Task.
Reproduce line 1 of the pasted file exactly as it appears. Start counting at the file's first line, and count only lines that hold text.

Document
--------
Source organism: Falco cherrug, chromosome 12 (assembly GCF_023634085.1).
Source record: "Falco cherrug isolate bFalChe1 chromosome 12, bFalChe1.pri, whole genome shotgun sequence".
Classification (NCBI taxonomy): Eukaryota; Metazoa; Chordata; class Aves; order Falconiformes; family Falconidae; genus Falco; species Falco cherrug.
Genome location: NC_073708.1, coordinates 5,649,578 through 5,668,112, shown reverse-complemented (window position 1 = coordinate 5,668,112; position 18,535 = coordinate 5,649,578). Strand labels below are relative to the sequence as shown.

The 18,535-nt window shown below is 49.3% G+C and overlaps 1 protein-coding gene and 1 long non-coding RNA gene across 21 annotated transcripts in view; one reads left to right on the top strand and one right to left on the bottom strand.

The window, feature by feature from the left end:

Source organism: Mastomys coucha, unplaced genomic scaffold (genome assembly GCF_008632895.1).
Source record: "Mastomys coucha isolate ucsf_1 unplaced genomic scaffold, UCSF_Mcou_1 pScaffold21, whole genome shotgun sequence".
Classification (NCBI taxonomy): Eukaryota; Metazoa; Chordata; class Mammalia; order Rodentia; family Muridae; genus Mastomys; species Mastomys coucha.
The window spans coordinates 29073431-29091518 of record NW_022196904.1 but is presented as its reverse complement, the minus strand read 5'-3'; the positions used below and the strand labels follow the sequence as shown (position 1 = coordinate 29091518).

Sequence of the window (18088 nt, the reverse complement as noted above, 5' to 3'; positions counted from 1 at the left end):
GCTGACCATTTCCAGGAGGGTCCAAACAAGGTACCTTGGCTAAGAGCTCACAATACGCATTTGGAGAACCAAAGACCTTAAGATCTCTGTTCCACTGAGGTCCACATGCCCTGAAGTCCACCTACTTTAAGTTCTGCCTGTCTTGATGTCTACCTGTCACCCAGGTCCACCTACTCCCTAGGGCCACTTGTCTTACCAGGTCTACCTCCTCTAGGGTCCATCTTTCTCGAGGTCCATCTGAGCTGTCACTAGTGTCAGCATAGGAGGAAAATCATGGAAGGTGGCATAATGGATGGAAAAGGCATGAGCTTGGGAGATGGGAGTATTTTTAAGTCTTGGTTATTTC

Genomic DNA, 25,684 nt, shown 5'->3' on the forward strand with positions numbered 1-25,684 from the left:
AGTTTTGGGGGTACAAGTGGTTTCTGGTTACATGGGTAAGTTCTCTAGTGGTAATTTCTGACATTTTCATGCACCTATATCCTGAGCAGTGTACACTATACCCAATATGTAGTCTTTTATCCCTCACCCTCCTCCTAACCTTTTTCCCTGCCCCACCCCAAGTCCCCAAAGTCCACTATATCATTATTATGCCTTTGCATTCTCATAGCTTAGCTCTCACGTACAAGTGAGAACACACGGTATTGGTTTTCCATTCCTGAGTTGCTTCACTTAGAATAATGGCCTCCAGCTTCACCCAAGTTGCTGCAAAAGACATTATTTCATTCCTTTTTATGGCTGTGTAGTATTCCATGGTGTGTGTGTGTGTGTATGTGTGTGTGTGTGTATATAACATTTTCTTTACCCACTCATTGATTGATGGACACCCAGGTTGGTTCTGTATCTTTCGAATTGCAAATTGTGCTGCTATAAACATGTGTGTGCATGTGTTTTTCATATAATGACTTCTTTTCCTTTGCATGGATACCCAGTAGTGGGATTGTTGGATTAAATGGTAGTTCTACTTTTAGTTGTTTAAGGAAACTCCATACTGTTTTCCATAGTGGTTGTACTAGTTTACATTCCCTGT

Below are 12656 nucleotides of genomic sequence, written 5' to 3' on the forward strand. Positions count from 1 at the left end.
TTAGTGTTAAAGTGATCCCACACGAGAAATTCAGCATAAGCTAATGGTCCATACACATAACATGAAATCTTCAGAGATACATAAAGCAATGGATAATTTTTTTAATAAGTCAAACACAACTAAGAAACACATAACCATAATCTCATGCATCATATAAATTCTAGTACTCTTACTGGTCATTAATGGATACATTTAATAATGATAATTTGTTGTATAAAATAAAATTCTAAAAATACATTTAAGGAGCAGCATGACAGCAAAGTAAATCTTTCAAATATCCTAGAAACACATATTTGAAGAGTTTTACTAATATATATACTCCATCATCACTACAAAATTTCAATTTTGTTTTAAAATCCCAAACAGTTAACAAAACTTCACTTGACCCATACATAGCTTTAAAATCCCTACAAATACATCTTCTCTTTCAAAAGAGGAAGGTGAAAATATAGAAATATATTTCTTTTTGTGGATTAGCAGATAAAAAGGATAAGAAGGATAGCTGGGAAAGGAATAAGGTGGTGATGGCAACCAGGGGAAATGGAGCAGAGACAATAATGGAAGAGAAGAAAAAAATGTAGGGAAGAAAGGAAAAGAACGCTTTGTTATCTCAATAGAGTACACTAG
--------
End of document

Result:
Source organism: Falco cherrug, chromosome 12 (assembly GCF_023634085.1).